The lapse in federal pandemic funding is “adding more and more burden to providers and families and they hold out as long as they can, but at some point you reach that breaking point,” said Karen Schulman, director of state child care policy at the National Women’s Law Center. When that breaking point hits will vary for each program.

Those lucky enough to be in the states trying to avert the cliff could be spared entirely. Eleven states and Washington, D.C., including not just Massachusetts but red states like Alaska and Kentucky, have dedicated their own money to continuing grants for child care providers. In those states, providers have been less likely to have to raise tuition or increase their waiting lists. “States are getting really creative with how to keep it going,” said Diane Girouard, state policy senior analyst at Child Care Aware of America.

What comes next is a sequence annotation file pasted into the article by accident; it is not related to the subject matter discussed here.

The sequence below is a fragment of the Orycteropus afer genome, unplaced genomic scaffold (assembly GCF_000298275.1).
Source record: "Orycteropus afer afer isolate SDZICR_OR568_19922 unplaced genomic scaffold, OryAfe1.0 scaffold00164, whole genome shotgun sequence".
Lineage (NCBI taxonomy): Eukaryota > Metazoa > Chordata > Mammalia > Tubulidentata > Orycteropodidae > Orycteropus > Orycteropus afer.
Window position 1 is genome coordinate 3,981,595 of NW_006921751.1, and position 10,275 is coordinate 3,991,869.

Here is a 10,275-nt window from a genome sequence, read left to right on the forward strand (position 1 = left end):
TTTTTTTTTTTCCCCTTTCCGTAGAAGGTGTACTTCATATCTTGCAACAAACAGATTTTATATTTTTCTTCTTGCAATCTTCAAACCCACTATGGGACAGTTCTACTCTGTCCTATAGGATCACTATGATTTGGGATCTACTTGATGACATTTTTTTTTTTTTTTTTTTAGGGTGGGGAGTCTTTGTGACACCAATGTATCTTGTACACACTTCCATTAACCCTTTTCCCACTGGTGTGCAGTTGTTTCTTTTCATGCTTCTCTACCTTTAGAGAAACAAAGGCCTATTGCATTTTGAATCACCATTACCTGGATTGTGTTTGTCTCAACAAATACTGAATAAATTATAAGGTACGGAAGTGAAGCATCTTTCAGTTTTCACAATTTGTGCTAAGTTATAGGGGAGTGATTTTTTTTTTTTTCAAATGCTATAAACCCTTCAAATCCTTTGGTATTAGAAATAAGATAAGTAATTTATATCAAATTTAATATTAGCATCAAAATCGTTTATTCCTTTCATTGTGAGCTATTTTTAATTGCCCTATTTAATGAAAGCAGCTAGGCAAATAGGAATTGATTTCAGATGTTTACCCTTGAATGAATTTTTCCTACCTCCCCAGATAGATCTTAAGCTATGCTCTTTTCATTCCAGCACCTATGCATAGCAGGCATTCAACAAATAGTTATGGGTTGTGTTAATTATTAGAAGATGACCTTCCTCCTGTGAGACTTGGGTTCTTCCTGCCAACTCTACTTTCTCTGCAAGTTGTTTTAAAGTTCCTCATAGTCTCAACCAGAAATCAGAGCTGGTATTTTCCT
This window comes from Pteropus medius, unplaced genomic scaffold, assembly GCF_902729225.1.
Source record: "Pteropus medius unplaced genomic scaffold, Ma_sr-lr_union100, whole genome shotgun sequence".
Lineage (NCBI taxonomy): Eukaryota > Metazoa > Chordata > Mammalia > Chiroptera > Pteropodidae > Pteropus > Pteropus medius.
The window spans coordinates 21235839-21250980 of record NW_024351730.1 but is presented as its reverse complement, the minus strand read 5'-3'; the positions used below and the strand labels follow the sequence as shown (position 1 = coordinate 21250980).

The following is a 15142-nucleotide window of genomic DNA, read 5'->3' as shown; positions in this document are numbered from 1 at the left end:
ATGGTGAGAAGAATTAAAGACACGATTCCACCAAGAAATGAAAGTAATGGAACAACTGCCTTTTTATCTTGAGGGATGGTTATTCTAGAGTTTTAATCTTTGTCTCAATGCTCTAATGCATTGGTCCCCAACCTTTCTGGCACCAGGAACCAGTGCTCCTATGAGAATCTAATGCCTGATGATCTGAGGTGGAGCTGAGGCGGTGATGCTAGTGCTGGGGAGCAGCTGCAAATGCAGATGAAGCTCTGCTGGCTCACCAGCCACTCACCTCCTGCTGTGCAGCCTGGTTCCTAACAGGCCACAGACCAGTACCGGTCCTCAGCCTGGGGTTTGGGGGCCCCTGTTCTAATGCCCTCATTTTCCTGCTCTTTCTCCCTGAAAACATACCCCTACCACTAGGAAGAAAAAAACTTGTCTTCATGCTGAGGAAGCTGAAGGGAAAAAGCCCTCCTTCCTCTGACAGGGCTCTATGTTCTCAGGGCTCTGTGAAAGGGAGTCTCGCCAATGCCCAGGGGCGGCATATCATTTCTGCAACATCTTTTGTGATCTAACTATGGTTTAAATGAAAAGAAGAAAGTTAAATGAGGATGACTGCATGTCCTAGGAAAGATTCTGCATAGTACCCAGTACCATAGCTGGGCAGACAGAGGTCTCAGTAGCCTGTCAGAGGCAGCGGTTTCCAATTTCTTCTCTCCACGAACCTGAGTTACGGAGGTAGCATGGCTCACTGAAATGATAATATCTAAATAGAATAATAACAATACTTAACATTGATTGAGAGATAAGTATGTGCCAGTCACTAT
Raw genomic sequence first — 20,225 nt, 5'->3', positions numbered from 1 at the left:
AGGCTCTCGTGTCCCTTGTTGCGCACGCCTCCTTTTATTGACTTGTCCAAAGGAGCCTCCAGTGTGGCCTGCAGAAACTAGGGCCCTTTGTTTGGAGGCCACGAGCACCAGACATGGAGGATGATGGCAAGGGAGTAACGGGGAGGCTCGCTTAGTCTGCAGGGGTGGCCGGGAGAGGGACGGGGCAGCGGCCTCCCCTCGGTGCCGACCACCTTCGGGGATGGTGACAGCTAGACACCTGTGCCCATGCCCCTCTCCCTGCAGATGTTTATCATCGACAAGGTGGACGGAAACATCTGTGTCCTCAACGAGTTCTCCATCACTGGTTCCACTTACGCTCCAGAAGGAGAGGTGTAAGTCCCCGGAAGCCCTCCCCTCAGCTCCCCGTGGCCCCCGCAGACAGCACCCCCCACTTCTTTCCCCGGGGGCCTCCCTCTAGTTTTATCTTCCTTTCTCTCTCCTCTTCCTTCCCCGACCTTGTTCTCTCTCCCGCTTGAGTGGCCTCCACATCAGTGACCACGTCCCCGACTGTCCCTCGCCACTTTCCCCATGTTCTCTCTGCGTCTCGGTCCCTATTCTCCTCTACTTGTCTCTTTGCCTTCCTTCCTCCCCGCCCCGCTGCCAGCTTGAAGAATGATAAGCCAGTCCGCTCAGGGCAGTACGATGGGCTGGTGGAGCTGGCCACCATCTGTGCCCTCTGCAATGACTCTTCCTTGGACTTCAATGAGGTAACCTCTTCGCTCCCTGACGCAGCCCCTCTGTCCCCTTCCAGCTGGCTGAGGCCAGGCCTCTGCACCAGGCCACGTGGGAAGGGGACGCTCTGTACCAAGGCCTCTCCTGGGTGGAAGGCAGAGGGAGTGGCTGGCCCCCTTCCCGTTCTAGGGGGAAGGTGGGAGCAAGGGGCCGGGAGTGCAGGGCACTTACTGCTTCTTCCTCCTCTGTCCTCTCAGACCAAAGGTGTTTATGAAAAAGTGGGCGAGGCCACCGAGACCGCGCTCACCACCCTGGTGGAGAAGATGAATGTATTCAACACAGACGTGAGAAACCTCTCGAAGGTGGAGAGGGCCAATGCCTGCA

At the state level, last year was “such a big year for child care,” Girouard said. “So many states ended up putting in record levels of investment and continuing stabilization grants.”

Massachusetts lawmakers seem committed to keeping their support going for the long term. Governor Maura Healey called for another $475 million for C3 in her budget for next fiscal year starting in June, and the state senate unanimously passed legislation in mid-March that would make the grants permanent, although the house still has to consider it. The legislation also doesn’t articulate a dollar amount nor where the money would come from.